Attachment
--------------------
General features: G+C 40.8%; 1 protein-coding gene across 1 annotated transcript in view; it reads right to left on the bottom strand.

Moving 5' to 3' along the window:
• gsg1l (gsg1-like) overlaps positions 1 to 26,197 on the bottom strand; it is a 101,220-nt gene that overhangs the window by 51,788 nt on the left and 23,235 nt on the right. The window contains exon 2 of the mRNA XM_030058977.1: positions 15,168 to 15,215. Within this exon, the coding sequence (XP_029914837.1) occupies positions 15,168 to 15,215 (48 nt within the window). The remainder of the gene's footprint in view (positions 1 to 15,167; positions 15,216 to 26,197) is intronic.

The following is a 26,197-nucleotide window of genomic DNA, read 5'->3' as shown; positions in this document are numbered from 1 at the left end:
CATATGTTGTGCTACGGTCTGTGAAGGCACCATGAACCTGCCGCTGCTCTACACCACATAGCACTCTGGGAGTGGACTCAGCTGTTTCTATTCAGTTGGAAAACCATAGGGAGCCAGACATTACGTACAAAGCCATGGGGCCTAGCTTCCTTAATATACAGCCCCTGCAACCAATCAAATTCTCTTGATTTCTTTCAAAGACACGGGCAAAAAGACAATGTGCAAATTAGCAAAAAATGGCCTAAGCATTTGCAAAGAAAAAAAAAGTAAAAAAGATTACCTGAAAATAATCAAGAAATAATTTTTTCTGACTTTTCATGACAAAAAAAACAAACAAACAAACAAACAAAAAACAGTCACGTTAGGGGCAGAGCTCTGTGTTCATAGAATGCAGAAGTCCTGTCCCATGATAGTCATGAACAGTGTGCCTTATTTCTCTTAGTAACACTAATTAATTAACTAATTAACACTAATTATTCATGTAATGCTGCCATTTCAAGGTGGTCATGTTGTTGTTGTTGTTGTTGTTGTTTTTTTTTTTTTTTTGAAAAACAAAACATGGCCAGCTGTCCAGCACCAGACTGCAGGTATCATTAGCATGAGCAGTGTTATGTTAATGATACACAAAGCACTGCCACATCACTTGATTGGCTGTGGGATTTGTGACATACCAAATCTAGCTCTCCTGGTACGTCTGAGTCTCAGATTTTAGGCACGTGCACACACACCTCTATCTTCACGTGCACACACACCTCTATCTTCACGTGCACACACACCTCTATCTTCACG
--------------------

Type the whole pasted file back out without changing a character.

General features: G+C 40.8%; 1 protein-coding gene across 1 annotated transcript in view; it reads right to left on the bottom strand.

Moving 5' to 3' along the window:
• gsg1l (gsg1-like) overlaps positions 1 to 26,197 on the bottom strand; it is a 101,220-nt gene that overhangs the window by 51,788 nt on the left and 23,235 nt on the right. The window contains exon 2 of the mRNA XM_030058977.1: positions 15,168 to 15,215. Within this exon, the coding sequence (XP_029914837.1) occupies positions 15,168 to 15,215 (48 nt within the window). The remainder of the gene's footprint in view (positions 1 to 15,167; positions 15,216 to 26,197) is intronic.

The following is a 26,197-nucleotide window of genomic DNA, read 5'->3' as shown; positions in this document are numbered from 1 at the left end:
CATATGTTGTGCTACGGTCTGTGAAGGCACCATGAACCTGCCGCTGCTCTACACCACATAGCACTCTGGGAGTGGACTCAGCTGTTTCTATTCAGTTGGAAAACCATAGGGAGCCAGACATTACGTACAAAGCCATGGGGCCTAGCTTCCTTAATATACAGCCCCTGCAACCAATCAAATTCTCTTGATTTCTTTCAAAGACACGGGCAAAAAGACAATGTGCAAATTAGCAAAAAATGGCCTAAGCATTTGCAAAGAAAAAAAAAGTAAAAAAGATTACCTGAAAATAATCAAGAAATAATTTTTTCTGACTTTTCATGACAAAAAAAACAAACAAACAAACAAACAAAAAACAGTCACGTTAGGGGCAGAGCTCTGTGTTCATAGAATGCAGAAGTCCTGTCCCATGATAGTCATGAACAGTGTGCCTTATTTCTCTTAGTAACACTAATTAATTAACTAATTAACACTAATTATTCATGTAATGCTGCCATTTCAAGGTGGTCATGTTGTTGTTGTTGTTGTTGTTGTTTTTTTTTTTTTTTTGAAAAACAAAACATGGCCAGCTGTCCAGCACCAGACTGCAGGTATCATTAGCATGAGCAGTGTTATGTTAATGATACACAAAGCACTGCCACATCACTTGATTGGCTGTGGGATTTGTGACATACCAAATCTAGCTCTCCTGGTACGTCTGAGTCTCAGATTTTAGGCACGTGCACACACACCTCTATCTTCACGTGCACACACACCTCTATCTTCACGTGCACACACACCTCTATCTTCACG